Effect of defoliation frequency on an irrigated perennial pasture in northern Victoria. 1. Seasonal production and sward composition Academic Article uri icon


  • A field experiment was carried out to investigate whether changes in winter and post-winter defoliation frequency would increase the white clover content of an irrigated perennial ryegrass–white clover pasture in northern Victoria. Pastures defoliated every 4 weeks during winter had higher white clover growing point (stolon apices with at least 2 nodes) density at the end of winter than pastures defoliated every 8 weeks or those receiving a single defoliation after 16 weeks, but these differences did not affect the clover content in the spring. Reasons for this are suggested. Pastures defoliated at 8-week intervals in winter were the most productive over winter{early spring. Less frequent defoliation (4 v. 2 weeks) during the post-winter, September–May period reduced white clover growing point and perennial ryegrass tiller densities. However, the white clover growth rate during this period was increased by less frequent defoliation, whereas the ryegrass growth rate was reduced, resulting in an increase of 10% in the white clover content, and a 1·9 t dry matter (DM)/ha increase in total DM produced. This higher clover content and pasture yield during spring–autumn with less frequent defoliation has important implications for the management of irrigated perennial pastures for the dairy industry in northern Victoria.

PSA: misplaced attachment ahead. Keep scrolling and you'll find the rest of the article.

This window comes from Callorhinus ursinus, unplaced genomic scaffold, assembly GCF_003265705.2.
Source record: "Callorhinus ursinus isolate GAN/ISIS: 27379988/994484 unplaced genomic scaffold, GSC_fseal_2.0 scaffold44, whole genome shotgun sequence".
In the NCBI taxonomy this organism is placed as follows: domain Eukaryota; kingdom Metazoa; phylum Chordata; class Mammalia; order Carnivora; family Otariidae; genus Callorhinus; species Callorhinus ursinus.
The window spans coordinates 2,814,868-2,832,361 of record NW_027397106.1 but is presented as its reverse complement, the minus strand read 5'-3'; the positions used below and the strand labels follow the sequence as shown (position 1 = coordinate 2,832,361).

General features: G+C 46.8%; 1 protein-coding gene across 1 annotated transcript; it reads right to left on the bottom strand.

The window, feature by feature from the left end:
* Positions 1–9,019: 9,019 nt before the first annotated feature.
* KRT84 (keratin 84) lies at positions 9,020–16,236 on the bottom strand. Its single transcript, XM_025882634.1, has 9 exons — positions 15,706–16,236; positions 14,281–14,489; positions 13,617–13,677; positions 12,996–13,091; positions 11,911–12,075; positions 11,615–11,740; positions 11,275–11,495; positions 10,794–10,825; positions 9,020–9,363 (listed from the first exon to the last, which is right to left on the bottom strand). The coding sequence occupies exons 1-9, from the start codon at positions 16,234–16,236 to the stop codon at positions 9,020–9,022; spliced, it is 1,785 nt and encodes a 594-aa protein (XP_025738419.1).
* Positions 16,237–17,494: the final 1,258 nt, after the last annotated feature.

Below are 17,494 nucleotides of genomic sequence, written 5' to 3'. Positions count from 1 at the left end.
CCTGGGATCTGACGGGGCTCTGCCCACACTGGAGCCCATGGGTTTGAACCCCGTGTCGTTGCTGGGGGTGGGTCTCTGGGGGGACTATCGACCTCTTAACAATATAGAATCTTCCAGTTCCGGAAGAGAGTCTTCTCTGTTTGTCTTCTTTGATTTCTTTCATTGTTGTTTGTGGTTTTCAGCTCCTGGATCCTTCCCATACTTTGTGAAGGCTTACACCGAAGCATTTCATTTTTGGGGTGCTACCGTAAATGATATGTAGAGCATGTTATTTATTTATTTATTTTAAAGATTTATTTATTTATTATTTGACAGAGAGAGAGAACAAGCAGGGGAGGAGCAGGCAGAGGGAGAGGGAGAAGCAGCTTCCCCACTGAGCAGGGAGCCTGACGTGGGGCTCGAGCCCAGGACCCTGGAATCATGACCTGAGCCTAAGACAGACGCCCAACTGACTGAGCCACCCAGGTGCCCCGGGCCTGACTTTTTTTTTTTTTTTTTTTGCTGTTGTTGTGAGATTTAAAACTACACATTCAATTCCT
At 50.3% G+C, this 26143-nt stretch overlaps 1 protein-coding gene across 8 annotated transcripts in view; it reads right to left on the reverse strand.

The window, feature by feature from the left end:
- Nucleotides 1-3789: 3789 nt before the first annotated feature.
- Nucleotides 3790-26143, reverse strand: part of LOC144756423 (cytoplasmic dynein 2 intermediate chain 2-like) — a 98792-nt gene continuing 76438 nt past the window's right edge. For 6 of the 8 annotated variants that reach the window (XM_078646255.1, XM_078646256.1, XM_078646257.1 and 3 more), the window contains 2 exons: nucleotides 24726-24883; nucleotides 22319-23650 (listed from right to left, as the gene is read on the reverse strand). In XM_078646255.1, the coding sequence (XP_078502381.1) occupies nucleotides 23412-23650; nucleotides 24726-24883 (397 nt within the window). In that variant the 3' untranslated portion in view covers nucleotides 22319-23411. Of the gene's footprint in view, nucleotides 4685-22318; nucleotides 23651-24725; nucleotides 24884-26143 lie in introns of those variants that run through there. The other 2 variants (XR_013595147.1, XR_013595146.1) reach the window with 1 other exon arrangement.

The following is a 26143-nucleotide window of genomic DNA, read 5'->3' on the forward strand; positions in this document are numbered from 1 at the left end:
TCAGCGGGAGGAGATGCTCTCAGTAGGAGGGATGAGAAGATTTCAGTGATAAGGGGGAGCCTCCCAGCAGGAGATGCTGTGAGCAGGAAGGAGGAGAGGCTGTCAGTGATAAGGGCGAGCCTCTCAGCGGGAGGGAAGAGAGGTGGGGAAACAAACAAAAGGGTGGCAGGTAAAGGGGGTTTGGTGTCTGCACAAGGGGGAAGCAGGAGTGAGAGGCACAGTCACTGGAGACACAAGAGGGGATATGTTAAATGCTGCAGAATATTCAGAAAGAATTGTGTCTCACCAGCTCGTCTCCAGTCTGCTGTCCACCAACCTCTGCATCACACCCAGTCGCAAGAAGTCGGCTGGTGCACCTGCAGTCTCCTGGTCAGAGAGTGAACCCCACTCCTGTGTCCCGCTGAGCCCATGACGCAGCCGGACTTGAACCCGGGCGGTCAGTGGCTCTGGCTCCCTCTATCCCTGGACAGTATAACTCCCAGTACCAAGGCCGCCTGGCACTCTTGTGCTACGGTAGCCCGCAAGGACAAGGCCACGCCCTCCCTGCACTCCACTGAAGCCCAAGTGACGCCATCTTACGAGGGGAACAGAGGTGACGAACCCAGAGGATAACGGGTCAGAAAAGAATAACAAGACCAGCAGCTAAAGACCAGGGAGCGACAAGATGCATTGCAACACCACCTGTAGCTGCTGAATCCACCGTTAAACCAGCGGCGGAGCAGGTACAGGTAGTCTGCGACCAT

publication date

  • 1997